Ecker also paints/draws (a distinction she blurs throughout the exhibition) Daphne Enwrapped and Daphne Changing. In the latter work, we see her expression: eyes closed, mouth open, her face a death mask of sorts, as she begins a new life in the laurel tree. The organic forms grow like a cage around her—not to keep her in, but to keep her pursuer out. This work has a heavy darkness in the charcoal marks, more urgent than her Entwined, communicating the gravitas of the narrative. In Daphne Enwrapped she is no longer naked, and a slight serene smile plays about her mouth. Ecker has drawn Daphne’s own hand disappearing into foliage. Now there’s a thought—here, the impossible choice of Daphne becoming the laurel tree to avoid the grasp of a man becomes an allegory for painting: the shapeshifting in between-ness of a subject represented through paint, at once present and out of reach, neither “hand” nor “foliage”, as we describe, but really the arrangement of marks on a surface.
        In Godiva: Coventry Ride, Ecker depicts the 13th century legend, perhaps known more commonly today by the fleeting reference in the Queen song (or by Velvet Underground for the true fans). Lady Godiva is another story about womanhood—and interestingly for a painter, it is a story about looking. This story is repeated in material and visual culture throughout history, in various paintings, coins, sculptures, and a permanent exhibition in the English town of Coventry.
        The impossible choice here was not death but shame. Lady G, wife of an Earl, was forced to ride through the streets naked, a challenge she accepted at the threat/incentive of her husband (who had refused to cease a heavy tax on the starving townspeople despite her pleading) . The story goes that Lady Godiva accepted the insulting proposal to ride naked through the streets, ordered the citizens indoors, and used her long hair to cover herself. One version of the legend is where the phrase “Peeping Tom” allegedly originates: the man who couldn’t help himself was blinded (or killed in some versions) for his transgression. “His eyes, before they had their will, / Were shrivel'd into darkness in his head,” so saith poet Alfred, Lord Tennyson.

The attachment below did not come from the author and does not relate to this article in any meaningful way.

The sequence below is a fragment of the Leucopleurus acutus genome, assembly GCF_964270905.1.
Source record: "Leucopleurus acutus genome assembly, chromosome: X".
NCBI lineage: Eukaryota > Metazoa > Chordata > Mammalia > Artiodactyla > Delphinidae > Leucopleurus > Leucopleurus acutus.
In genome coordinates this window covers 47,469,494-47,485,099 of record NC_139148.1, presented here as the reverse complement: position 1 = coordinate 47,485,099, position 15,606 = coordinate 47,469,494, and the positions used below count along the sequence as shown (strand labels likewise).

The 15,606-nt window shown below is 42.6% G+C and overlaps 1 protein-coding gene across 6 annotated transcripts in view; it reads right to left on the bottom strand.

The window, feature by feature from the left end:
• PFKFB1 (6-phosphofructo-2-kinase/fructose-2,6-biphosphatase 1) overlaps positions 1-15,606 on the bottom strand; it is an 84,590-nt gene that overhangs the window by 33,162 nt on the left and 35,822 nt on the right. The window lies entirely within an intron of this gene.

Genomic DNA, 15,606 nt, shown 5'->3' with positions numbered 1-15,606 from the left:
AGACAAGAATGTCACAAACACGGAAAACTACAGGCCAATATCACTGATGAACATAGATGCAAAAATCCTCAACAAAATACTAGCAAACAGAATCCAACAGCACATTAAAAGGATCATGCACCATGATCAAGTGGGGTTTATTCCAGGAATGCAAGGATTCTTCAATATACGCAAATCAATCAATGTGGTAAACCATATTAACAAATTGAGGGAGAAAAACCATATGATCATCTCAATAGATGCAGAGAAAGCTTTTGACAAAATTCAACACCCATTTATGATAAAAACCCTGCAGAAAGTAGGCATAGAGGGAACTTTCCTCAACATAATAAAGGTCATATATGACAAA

Ecker’s painting depicts not Lady Godiva’s nude pose, voluptuous form, or hurried dash, but Lady Godiva in a moment of quiet commune with her trusty steed. The horse faces towards her figure, instead of charging ahead. Beginning, or ending, her journey, this moment of true communication, trust, companionship, is not the usual artistic choice (by usually male artists), which prefers her static in the ride, her body poised and on display. Like the laurel tree-become-cage, Lady Godiva’s hair is a symbol of her femininity, thus her vulnerability, and her protective shield, thus her defence. I’m reminded of that fantastic quote from Fleabag: “Hair is everything. We wish it wasn’t so we could actually think about something else occasionally. But it is. It’s the difference between a good day and a bad day. We’re meant to think that it’s a symbol of power, that it’s a symbol of fertility. Some people are exploited for it and it pays your fucking bills. Hair is everything.”
        Depictions of horses continue in Ecker’s Figures & Horse: West Frieze – Parthenon, and Horse: West Frieze – Parthenon. Horses are complex and social mammals. Domesticated for use in war, sport, and (most recently) therapy. In contemporary city life they are most commonly encountered, strangely, as police transport. Symbolically they are creatures of strength and independence. The Parthenon Frieze depicts the grandiose behaviours of horses—rearing, whinnying, wearing armour—that embody these associations. Ecker further explores the Parthenon sculptures in Figures: East Frieze – Parthenon, Three Figures: Parthenon Pediment, and Heifers: Parthenon – East Frieze. These works appear gentle, delicate and subtle on their surface, but through the repetition of subject it is clear Ecker does not shy away from ideas and debates about access, beauty, and ownership.
        There is a knowingness here, a life spent looking—at artworks in museums, in galleries, in studios. The result is, frankly, a distillation of so much visual noise into coherent and compelling moments. The images are highly resolved, but that is not to say they are static, lifeless or boring. Ecker’s undulating compositions constantly remind us that we are looking, too. To paraphrase the art historian Griselda Pollock, Ecker’s works, taken both individually and as a whole exhibition, shift accepted meanings and undo cultural fixities. Undeniably there is a contemporary feminist logic to producing these works, as much as feminism is a reading strategy available to us to look at them.

Susan Ecker’s Players, Places: Reprised, Renewed runs until Sunday 7 April at The Orangery Gallery, 320 Onslow Road, Shenton Park.

Image credits:

Susan Ecker, Three Figures: Parthenon Pediment, mixed media on prepared paper, 63 x 80 cm.

Susan Ecker, Daphne Changing, charcoal on prepared canvas, 63 x 63 cm.

Susan Ecker, Players: Red – Blue, mixed media/oil on canvas, 129.5 x 121.5 cm.